MUSTANG XP51: The New look of P51 Mustang aircraft
MUSTANG XP51 project is a reworking of the 1940s P51 Mustang aircraft done by Moon Jeong-ha.
About P51 Mustang Aircraft
The North American Aviation P-51 Mustang is a long-range, single-seat fighter and fighter-bomber that was utilised by the United States during World War II and the Korean War, among other wars. In response to a need from the British Purchasing Commission, a team led by James Kindelberger of North American Aviation (NAA) created the Mustang in April 1940. North American Aviation was contacted by the Purchasing Commission to construct Curtiss P-40 fighters for the Royal Air Force under licence (RAF). Rather than replicating an obsolete design from another business, North American Aviation advocated designing and manufacturing a more contemporary fighter.
MUSTANG XP51: Inspiration
The P51 Mustang, which serves as the project’s foundation, is a long-distance single-seat propeller fighter used by the Allied Forces during World War II. It was mostly employed for military purposes until the early 1980s, and it is now widely used for civilian purposes. This project was carried out in accordance with the historical and universal nature of the existing P51.
The XP51 is intended to be a single-seater lightweight aircraft in the size range of tiny aircraft. Furthermore, the XP51 is planned in two variants: manned and unmanned air vehicles. The manned version was utilised for personal transportation and air pleasure (for example, air racing), but the unmanned version can be used for air reconnaissance, surveillance, and unmanned attack aircraft that demand long-range and term flying as well as pilot safety.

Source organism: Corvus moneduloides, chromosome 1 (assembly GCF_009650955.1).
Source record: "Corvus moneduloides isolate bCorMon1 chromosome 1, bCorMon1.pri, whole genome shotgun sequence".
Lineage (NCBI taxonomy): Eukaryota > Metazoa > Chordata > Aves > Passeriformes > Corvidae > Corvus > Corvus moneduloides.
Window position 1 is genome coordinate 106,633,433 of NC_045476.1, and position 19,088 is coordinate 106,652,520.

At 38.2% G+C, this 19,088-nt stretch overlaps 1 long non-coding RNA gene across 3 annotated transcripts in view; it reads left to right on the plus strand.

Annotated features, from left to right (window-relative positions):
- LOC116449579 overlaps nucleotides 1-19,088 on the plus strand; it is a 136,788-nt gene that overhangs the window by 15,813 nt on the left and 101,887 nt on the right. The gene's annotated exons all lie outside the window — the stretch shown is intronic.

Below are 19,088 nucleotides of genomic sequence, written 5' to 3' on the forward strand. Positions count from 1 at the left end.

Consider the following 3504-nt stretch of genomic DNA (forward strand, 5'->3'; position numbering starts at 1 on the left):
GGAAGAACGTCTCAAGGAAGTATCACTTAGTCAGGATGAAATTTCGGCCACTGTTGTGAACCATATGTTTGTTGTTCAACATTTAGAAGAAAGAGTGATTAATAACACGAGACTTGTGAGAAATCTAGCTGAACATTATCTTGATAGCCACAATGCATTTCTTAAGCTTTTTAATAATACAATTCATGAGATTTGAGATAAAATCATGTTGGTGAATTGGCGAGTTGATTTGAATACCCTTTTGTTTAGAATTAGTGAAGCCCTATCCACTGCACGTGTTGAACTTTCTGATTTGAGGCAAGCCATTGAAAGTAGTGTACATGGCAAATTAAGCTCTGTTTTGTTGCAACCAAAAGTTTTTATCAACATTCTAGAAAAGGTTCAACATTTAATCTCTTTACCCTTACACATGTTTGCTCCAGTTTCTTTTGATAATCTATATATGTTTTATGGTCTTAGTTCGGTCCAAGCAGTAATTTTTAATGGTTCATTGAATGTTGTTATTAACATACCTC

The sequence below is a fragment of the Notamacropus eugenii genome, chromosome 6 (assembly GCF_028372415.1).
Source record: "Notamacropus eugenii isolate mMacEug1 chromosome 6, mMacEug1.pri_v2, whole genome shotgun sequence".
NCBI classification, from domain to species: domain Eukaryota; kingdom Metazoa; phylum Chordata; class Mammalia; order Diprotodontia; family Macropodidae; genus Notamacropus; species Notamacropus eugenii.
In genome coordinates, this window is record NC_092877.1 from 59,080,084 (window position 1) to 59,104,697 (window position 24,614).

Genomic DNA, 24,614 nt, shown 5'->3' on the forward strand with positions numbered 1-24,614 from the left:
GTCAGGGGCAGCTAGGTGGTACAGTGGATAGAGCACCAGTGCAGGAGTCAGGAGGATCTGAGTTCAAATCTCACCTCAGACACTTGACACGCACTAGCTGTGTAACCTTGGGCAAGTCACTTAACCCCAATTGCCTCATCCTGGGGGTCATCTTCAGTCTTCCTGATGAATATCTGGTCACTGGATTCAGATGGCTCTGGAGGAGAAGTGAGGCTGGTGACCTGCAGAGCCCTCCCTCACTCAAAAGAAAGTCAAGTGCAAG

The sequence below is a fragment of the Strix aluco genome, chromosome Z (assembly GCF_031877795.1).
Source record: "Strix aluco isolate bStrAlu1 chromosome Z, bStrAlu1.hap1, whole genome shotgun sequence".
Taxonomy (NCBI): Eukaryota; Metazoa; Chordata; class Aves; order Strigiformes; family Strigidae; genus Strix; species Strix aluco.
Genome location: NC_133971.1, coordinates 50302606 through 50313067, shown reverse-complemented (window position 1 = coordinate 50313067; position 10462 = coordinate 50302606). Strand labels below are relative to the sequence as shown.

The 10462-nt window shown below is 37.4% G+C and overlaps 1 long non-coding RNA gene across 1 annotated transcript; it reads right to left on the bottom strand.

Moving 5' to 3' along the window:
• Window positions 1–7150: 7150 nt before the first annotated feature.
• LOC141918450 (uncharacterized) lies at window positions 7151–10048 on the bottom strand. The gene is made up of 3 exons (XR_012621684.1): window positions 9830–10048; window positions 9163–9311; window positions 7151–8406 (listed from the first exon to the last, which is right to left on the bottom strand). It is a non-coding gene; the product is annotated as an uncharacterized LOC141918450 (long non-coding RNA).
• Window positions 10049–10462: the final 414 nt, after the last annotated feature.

The aircraft’s aerodynamic shape was the most significant aspect, and that was the reason it was developed with a concentration on the flow of smooth form and soft surface. Rather than the aggressive surface or edge flow, the emphasis was on demonstrating the ratio of lightweight aircraft to feel cheery.
Because there is no canopy, the unmanned variant has a simpler and more full morphological feature in the silhouette. The manned version, on the other hand, is configured to lead to a smooth curve from the front to the back of the fuselage, and it is built with caution not to harm the clean form owing to the canopy protrusion.
The XP51 is intended to be an aeroplane powered by electricity. As a result, the old P51’s air intake under the fuselage was no longer required, but it was reinvented with a voluminous design while retaining morphological traits. With this voluminous morphological feature, the pilot may secure a deeper hip point in the case of the manned version, which implies that even a tall pilot will have adequate room to board.
The purpose of the wide tapered wing is to provide enough lift to keep amateur pilots who enjoy flying from falling into a low-speed situation (stall) and having a stable flight, as well as to provide safe flight time for aircraft to arrive on the runway through non-powered flights in emergency situations where batteries are discharged. A built-in ladder allows the pilot to quickly mount and descend the aircraft without the need for extra stairs or ladders close to the aircraft.
Moon Jeong-ha is a student at Kyung-hee University in the Republic of Korea, where he is pursuing a degree in the Department of Industrial Design. He’s interested in the external design of automobiles and aircraft. You can watch more of his work at Behance